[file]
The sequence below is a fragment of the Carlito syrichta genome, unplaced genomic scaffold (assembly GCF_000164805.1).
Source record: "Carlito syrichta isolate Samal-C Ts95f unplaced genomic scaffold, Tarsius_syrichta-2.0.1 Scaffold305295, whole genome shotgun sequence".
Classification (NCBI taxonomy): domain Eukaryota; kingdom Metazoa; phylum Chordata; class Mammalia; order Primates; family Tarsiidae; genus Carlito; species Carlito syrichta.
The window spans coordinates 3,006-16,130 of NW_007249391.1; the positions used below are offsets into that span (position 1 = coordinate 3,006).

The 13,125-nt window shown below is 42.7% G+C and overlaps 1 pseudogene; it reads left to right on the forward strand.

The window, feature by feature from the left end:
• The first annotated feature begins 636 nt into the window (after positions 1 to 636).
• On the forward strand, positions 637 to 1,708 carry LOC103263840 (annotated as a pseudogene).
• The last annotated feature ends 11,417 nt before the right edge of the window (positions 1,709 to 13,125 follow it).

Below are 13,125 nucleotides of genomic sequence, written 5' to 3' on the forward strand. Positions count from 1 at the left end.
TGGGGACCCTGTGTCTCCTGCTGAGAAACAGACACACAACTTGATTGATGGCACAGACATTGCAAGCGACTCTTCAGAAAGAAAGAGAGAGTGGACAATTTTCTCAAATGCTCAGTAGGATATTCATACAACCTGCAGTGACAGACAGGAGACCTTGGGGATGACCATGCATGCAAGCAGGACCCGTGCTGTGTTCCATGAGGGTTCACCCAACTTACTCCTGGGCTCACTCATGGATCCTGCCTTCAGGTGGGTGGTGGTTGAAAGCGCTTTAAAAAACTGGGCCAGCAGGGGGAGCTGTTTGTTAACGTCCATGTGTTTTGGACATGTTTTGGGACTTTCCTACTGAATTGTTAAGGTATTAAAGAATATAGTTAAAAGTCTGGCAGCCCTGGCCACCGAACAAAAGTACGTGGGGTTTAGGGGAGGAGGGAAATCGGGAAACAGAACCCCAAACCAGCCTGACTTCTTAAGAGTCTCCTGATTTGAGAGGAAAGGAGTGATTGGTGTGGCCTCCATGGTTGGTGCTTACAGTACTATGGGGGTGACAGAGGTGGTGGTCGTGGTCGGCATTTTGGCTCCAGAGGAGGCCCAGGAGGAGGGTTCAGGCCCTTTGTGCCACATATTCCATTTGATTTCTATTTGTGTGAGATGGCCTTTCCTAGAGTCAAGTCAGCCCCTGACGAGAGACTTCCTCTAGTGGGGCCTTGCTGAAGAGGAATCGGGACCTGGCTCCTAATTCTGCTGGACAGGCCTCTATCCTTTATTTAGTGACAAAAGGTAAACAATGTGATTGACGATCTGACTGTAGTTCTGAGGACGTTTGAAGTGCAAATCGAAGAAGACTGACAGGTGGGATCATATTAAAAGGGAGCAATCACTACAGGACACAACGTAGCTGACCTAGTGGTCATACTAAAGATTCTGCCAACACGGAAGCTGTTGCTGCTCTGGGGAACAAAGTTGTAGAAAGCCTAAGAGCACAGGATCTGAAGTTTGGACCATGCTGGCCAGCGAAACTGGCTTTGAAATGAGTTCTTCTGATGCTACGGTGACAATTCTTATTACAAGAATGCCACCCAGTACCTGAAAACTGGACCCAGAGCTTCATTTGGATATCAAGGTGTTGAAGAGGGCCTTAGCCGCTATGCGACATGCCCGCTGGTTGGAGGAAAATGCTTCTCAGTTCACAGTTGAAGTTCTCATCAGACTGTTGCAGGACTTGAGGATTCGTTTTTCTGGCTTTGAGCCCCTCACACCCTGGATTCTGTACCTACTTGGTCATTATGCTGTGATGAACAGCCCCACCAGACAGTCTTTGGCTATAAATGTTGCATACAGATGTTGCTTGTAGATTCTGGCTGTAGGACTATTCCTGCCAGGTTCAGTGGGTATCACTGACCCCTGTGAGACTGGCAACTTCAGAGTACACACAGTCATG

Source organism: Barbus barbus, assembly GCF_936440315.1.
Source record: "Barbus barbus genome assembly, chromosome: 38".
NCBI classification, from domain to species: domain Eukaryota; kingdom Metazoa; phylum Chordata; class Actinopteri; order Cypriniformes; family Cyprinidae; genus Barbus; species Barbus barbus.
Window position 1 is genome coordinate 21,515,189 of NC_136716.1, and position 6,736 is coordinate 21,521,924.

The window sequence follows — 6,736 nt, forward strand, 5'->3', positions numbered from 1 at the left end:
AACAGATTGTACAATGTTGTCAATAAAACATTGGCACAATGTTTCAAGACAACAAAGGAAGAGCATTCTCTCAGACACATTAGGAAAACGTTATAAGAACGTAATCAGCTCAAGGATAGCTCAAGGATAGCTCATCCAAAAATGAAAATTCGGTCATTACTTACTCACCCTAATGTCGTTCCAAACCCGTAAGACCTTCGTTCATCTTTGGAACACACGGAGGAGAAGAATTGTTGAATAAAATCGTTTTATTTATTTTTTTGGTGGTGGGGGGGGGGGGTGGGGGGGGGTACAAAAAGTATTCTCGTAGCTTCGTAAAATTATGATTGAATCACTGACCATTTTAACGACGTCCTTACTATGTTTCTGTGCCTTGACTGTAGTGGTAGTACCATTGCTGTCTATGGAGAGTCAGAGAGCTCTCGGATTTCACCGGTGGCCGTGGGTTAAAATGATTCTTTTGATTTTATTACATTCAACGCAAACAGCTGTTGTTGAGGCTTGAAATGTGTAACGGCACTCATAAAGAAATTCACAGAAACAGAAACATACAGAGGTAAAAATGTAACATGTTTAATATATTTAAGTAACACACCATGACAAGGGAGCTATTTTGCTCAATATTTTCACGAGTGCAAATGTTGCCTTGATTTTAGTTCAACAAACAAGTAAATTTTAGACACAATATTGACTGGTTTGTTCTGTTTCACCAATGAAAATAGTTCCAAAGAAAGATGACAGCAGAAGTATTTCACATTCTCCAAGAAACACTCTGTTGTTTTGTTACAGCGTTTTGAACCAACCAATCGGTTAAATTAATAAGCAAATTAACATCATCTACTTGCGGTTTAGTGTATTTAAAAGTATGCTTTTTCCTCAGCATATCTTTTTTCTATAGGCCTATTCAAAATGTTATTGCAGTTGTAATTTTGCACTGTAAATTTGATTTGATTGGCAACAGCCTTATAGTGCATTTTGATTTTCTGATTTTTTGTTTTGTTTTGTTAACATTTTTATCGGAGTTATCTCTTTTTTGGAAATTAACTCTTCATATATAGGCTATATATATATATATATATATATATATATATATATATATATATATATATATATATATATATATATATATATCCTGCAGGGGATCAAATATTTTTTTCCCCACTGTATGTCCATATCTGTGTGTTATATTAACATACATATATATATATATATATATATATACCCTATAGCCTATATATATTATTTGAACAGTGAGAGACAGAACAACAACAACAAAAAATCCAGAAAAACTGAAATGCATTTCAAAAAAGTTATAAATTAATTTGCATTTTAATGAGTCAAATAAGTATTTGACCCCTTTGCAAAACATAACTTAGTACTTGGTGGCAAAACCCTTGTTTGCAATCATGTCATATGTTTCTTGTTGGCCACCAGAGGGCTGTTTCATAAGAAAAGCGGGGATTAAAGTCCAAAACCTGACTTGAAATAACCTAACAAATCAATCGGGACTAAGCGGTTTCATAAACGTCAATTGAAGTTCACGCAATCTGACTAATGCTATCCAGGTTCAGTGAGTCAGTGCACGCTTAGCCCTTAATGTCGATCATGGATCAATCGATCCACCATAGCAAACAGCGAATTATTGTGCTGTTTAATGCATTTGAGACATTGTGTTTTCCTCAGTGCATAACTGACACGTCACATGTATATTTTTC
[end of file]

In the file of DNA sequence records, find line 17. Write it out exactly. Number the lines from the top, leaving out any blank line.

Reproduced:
AACAGATTGTACAATGTTGTCAATAAAACATTGGCACAATGTTTCAAGACAACAAAGGAAGAGCATTCTCTCAGACACATTAGGAAAACGTTATAAGAACGTAATCAGCTCAAGGATAGCTCAAGGATAGCTCATCCAAAAATGAAAATTCGGTCATTACTTACTCACCCTAATGTCGTTCCAAACCCGTAAGACCTTCGTTCATCTTTGGAACACACGGAGGAGAAGAATTGTTGAATAAAATCGTTTTATTTATTTTTTTGGTGGTGGGGGGGGGGGGTGGGGGGGGGTACAAAAAGTATTCTCGTAGCTTCGTAAAATTATGATTGAATCACTGACCATTTTAACGACGTCCTTACTATGTTTCTGTGCCTTGACTGTAGTGGTAGTACCATTGCTGTCTATGGAGAGTCAGAGAGCTCTCGGATTTCACCGGTGGCCGTGGGTTAAAATGATTCTTTTGATTTTATTACATTCAACGCAAACAGCTGTTGTTGAGGCTTGAAATGTGTAACGGCACTCATAAAGAAATTCACAGAAACAGAAACATACAGAGGTAAAAATGTAACATGTTTAATATATTTAAGTAACACACCATGACAAGGGAGCTATTTTGCTCAATATTTTCACGAGTGCAAATGTTGCCTTGATTTTAGTTCAACAAACAAGTAAATTTTAGACACAATATTGACTGGTTTGTTCTGTTTCACCAATGAAAATAGTTCCAAAGAAAGATGACAGCAGAAGTATTTCACATTCTCCAAGAAACACTCTGTTGTTTTGTTACAGCGTTTTGAACCAACCAATCGGTTAAATTAATAAGCAAATTAACATCATCTACTTGCGGTTTAGTGTATTTAAAAGTATGCTTTTTCCTCAGCATATCTTTTTTCTATAGGCCTATTCAAAATGTTATTGCAGTTGTAATTTTGCACTGTAAATTTGATTTGATTGGCAACAGCCTTATAGTGCATTTTGATTTTCTGATTTTTTGTTTTGTTTTGTTAACATTTTTATCGGAGTTATCTCTTTTTTGGAAATTAACTCTTCATATATAGGCTATATATATATATATATATATATATATATATATATATATATATATATATATATATATATATATATATATATCCTGCAGGGGATCAAATATTTTTTTCCCCACTGTATGTCCATATCTGTGTGTTATATTAACATACATATATATATATATATATATATATACCCTATAGCCTATATATATTATTTGAACAGTGAGAGACAGAACAACAACAACAAAAAATCCAGAAAAACTGAAATGCATTTCAAAAAAGTTATAAATTAATTTGCATTTTAATGAGTCAAATAAGTATTTGACCCCTTTGCAAAACATAACTTAGTACTTGGTGGCAAAACCCTTGTTTGCAATCATGTCATATGTTTCTTGTTGGCCACCAGAGGGCTGTTTCATAAGAAAAGCGGGGATTAAAGTCCAAAACCTGACTTGAAATAACCTAACAAATCAATCGGGACTAAGCGGTTTCATAAACGTCAATTGAAGTTCACGCAATCTGACTAATGCTATCCAGGTTCAGTGAGTCAGTGCACGCTTAGCCCTTAATGTCGATCATGGATCAATCGATCCACCATAGCAAACAGCGAATTATTGTGCTGTTTAATGCATTTGAGACATTGTGTTTTCCTCAGTGCATAACTGACACGTCACATGTATATTTTTC